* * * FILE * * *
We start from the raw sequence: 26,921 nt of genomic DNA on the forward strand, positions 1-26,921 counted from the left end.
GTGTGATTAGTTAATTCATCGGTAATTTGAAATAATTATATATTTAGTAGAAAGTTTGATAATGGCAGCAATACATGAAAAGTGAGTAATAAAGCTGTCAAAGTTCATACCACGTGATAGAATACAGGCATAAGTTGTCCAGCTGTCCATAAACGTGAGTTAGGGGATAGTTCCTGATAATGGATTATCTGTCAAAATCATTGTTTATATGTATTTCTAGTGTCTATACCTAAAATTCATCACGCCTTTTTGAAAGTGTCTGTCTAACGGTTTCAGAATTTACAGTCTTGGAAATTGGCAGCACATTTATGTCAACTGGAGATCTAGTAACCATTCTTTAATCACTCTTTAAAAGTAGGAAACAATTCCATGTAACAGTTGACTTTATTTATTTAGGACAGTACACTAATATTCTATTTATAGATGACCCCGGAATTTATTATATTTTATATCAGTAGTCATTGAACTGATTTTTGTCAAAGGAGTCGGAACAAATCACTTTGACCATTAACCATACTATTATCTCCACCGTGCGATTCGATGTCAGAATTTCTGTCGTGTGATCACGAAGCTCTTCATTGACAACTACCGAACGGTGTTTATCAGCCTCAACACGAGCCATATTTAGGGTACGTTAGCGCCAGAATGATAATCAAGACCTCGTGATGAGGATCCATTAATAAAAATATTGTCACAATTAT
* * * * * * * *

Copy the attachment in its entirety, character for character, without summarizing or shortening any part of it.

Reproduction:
We start from the raw sequence: 26,921 nt of genomic DNA on the forward strand, positions 1-26,921 counted from the left end.
GTGTGATTAGTTAATTCATCGGTAATTTGAAATAATTATATATTTAGTAGAAAGTTTGATAATGGCAGCAATACATGAAAAGTGAGTAATAAAGCTGTCAAAGTTCATACCACGTGATAGAATACAGGCATAAGTTGTCCAGCTGTCCATAAACGTGAGTTAGGGGATAGTTCCTGATAATGGATTATCTGTCAAAATCATTGTTTATATGTATTTCTAGTGTCTATACCTAAAATTCATCACGCCTTTTTGAAAGTGTCTGTCTAACGGTTTCAGAATTTACAGTCTTGGAAATTGGCAGCACATTTATGTCAACTGGAGATCTAGTAACCATTCTTTAATCACTCTTTAAAAGTAGGAAACAATTCCATGTAACAGTTGACTTTATTTATTTAGGACAGTACACTAATATTCTATTTATAGATGACCCCGGAATTTATTATATTTTATATCAGTAGTCATTGAACTGATTTTTGTCAAAGGAGTCGGAACAAATCACTTTGACCATTAACCATACTATTATCTCCACCGTGCGATTCGATGTCAGAATTTCTGTCGTGTGATCACGAAGCTCTTCATTGACAACTACCGAACGGTGTTTATCAGCCTCAACACGAGCCATATTTAGGGTACGTTAGCGCCAGAATGATAATCAAGACCTCGTGATGAGGATCCATTAATAAAAATATTGTCACAATTAT